According to Goldman Sachs, it’s all downhill from here for the stock market. David Kostin, Goldman Sachs’ chief U.S. equity strategist, warns that even if we avoid a recession, earnings are “unlikely to grow substantially in 2023.” He suggests alternatives to U.S. stocks may offer “superior” risk-adjusted return prospects this year. In other news, one expert is warning that Friday’s jobs data may spell trouble for the economy. That data indicates that the U.S. unemployment rate recently fell to 3.4%, an over-50-year low. Wharton professor Jeremy Siegel predicts this will encourage the Fed to keep interest rates higher for longer. He believes “continued increases will increase the risk of a recession in the second half of this year.”

Yahoo! Finance/Brian Sozzi
Stock market is basically going nowhere for the rest of the year: Goldman Sachs

Investors have seen the best the stock market has to offer in 2023, according to Goldman Sachs.

“A soft landing — and in fact above-trend growth — is already priced in U.S. equities. Valuations are elevated vs. history and will be constrained by an eventual rise in interest rates. Even avoiding recession, earnings are unlikely to grow substantially in 2023,” Goldman Sachs chief U.S. equity strategist David Kostin wrote in a new note on Monday.

Kostin lifted his year end S&P 500 price target to 4,000 from 3,600, but he added the debt-ceiling debate is likely to be a key risk. The S&P 500 currently resides at 4,111 after a solid 7% year-to-date rally.

The closely watched strategist said alternatives to U.S. stocks such as non-U.S. stocks, credit, and cash offer “superior” risk-adjusted return prospects.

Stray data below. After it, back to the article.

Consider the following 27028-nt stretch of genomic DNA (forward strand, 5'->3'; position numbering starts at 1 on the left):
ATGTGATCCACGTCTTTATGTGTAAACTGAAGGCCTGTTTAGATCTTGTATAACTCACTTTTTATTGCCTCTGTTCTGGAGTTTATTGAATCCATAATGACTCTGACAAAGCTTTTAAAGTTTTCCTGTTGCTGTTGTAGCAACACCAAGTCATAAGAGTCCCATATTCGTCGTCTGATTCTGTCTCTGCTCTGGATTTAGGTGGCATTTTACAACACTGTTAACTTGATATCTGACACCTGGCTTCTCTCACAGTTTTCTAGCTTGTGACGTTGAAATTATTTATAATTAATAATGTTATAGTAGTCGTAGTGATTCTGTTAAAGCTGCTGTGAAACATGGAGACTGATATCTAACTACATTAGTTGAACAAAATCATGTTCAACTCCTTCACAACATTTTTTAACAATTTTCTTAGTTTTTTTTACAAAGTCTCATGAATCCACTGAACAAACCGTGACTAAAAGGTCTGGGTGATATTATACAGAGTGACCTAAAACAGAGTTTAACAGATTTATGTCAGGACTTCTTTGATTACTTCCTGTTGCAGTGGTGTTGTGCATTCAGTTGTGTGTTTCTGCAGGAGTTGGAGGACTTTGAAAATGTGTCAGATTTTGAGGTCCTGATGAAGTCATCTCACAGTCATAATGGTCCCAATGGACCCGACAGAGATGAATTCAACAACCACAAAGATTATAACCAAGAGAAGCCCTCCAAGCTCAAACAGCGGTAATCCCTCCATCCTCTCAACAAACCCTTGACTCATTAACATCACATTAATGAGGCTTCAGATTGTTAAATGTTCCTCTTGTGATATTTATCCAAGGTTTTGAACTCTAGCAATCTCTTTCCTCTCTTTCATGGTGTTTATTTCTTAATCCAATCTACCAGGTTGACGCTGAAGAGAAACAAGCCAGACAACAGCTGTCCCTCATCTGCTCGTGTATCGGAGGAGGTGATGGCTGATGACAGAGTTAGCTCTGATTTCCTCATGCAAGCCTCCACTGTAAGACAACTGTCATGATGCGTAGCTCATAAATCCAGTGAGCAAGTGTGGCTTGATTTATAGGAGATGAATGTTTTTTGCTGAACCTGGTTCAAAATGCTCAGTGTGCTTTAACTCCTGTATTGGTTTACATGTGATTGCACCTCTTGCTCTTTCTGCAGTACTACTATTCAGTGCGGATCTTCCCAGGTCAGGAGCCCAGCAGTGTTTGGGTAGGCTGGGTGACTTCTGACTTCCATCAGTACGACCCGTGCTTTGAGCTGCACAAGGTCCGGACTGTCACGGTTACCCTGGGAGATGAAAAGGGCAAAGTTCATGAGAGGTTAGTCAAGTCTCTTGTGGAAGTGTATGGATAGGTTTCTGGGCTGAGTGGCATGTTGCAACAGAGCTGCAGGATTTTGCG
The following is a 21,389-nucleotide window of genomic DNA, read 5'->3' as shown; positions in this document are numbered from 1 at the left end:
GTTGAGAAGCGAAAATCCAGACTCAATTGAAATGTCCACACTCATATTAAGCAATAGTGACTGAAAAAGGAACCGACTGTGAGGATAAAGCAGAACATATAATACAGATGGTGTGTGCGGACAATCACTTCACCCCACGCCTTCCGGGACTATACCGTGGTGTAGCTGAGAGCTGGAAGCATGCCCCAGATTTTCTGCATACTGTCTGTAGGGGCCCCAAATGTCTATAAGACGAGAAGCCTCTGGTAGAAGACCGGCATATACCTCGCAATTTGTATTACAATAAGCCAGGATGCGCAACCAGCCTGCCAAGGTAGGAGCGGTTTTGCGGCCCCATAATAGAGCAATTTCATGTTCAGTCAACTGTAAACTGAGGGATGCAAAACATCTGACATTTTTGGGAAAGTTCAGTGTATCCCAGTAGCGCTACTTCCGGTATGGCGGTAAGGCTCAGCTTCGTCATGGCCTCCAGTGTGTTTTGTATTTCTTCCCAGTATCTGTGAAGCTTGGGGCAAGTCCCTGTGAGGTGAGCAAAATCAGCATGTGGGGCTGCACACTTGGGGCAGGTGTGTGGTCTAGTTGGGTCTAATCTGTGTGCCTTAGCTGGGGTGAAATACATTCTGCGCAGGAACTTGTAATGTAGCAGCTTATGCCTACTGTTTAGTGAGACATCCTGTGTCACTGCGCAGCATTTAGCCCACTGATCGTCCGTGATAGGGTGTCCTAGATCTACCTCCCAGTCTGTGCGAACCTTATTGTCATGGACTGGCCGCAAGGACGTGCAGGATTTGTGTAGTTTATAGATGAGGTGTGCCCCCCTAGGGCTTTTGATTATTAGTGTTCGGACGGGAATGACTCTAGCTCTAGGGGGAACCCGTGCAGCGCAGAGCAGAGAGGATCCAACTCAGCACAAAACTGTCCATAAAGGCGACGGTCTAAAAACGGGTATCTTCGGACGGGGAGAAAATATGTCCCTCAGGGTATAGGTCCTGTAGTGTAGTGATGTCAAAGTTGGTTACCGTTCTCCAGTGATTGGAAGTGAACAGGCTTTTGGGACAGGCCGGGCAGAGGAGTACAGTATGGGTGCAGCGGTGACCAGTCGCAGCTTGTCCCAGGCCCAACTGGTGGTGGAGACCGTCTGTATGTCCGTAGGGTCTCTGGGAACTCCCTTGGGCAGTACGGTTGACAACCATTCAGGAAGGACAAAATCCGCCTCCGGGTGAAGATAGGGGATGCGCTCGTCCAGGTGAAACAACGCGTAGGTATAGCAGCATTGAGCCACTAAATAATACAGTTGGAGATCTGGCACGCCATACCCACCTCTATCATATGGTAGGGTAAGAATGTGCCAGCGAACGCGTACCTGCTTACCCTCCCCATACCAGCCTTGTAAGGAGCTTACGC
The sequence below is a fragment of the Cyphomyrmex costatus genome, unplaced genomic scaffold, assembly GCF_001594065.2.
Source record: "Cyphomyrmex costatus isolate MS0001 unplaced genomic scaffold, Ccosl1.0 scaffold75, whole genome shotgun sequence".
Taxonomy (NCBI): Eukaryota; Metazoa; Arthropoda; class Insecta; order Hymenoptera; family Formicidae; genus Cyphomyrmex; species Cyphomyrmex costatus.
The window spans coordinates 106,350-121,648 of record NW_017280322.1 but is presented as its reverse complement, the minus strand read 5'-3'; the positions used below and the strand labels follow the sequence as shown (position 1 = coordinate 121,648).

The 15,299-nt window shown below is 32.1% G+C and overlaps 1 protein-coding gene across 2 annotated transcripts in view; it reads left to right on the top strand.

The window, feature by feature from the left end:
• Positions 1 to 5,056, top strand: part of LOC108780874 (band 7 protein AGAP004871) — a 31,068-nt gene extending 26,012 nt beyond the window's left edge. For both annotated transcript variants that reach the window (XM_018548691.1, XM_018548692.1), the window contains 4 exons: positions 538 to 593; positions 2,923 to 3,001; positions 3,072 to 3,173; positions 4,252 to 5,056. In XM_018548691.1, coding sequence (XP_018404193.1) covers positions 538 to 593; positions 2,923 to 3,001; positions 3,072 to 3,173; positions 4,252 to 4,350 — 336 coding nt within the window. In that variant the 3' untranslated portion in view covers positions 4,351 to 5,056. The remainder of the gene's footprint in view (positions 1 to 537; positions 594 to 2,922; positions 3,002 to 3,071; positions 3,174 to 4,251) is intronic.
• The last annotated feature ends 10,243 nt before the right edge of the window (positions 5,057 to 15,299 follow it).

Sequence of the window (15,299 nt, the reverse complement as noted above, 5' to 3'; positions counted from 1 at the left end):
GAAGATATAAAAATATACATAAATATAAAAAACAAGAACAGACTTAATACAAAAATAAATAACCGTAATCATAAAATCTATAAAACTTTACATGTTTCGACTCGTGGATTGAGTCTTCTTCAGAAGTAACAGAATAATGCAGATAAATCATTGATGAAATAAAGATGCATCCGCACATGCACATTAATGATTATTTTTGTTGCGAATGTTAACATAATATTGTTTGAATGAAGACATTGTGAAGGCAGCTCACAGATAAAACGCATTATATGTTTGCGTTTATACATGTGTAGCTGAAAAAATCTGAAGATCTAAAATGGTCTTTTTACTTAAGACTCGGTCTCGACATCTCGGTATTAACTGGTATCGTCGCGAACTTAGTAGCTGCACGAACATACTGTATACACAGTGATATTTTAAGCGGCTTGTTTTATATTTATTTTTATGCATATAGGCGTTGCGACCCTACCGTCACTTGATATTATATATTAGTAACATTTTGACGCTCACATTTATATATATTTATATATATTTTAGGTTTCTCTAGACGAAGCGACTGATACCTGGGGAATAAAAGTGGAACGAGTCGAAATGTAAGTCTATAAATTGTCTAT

Continue reading, here.

Markets Insider/Theron Mohamed
Wharton professor Jeremy Siegel warns the blowout US jobs report may be bad news for stocks – and could lead to a recession this year

The US economy’s surprising resilience could be bad news for stocks, and might raise the risk of a recession this year, Jeremy Siegel has warned.

The US added 517,000 jobs in January, government data released Friday showed, crushing the 185,000 consensus nonfarm payrolls estimate from economists surveyed by Bloomberg. At the same time, the US unemployment rate fell to 3.4%, its lowest level in more than 50 years.

Siegel, a professor emeritus of finance at the Wharton School, said in a Fox Business interview Friday that the unexpected strength of the labor market could result in the Federal Reserve keeping interest rates higher for longer.

You can read the full article, here.

Fox Business/Megan Henney
US economy could see ‘second chapter’ in pandemic price surge

The new year brought with it hope that a long, painful season of high inflation was finally coming to a close – but the U.S. economy may not be out of the woods yet.

In a note to clients last week, Ben Emons of the Connecticut-based NewEdge Wealth warned that “there are signs of a second chapter in the pandemic price surge,” citing higher than expected inflation readings across the globe. The signs include an unexpected jump in the Spanish inflation rate after a five-month period of slowing price growth, on top of increases in the consumer price gauges in Australia, Japan and Italy.

In making his case, Emons – a senior portfolio manager – cited Fed research published in January that suggests inflation has become more synchronized globally and is driven by many of the same factors, including housing, energy and transportation. The study indicates that if inflation spikes in several developed nations, it is likely to rise in the U.S. as well.

You can read the full article, here.

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